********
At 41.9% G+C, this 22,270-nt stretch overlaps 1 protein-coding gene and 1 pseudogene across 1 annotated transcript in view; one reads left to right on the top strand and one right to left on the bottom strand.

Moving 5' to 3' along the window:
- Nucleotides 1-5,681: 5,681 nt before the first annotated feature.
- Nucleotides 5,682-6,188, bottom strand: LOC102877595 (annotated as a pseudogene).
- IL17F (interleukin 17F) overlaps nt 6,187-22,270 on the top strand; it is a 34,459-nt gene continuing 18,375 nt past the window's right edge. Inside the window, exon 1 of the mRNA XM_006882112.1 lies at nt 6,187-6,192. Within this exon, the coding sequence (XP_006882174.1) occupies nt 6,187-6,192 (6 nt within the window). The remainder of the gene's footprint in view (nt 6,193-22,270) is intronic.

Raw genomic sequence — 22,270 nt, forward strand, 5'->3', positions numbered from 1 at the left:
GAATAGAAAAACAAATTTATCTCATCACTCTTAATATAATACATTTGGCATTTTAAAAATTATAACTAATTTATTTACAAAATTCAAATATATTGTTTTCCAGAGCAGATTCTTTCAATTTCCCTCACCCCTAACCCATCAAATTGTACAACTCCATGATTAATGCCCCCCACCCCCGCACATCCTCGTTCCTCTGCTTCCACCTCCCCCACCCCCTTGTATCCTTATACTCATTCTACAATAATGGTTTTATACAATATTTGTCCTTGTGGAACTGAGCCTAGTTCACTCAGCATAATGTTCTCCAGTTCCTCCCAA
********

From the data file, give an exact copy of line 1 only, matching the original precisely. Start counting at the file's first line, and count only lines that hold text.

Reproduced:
At 41.9% G+C, this 22,270-nt stretch overlaps 1 protein-coding gene and 1 pseudogene across 1 annotated transcript in view; one reads left to right on the top strand and one right to left on the bottom strand.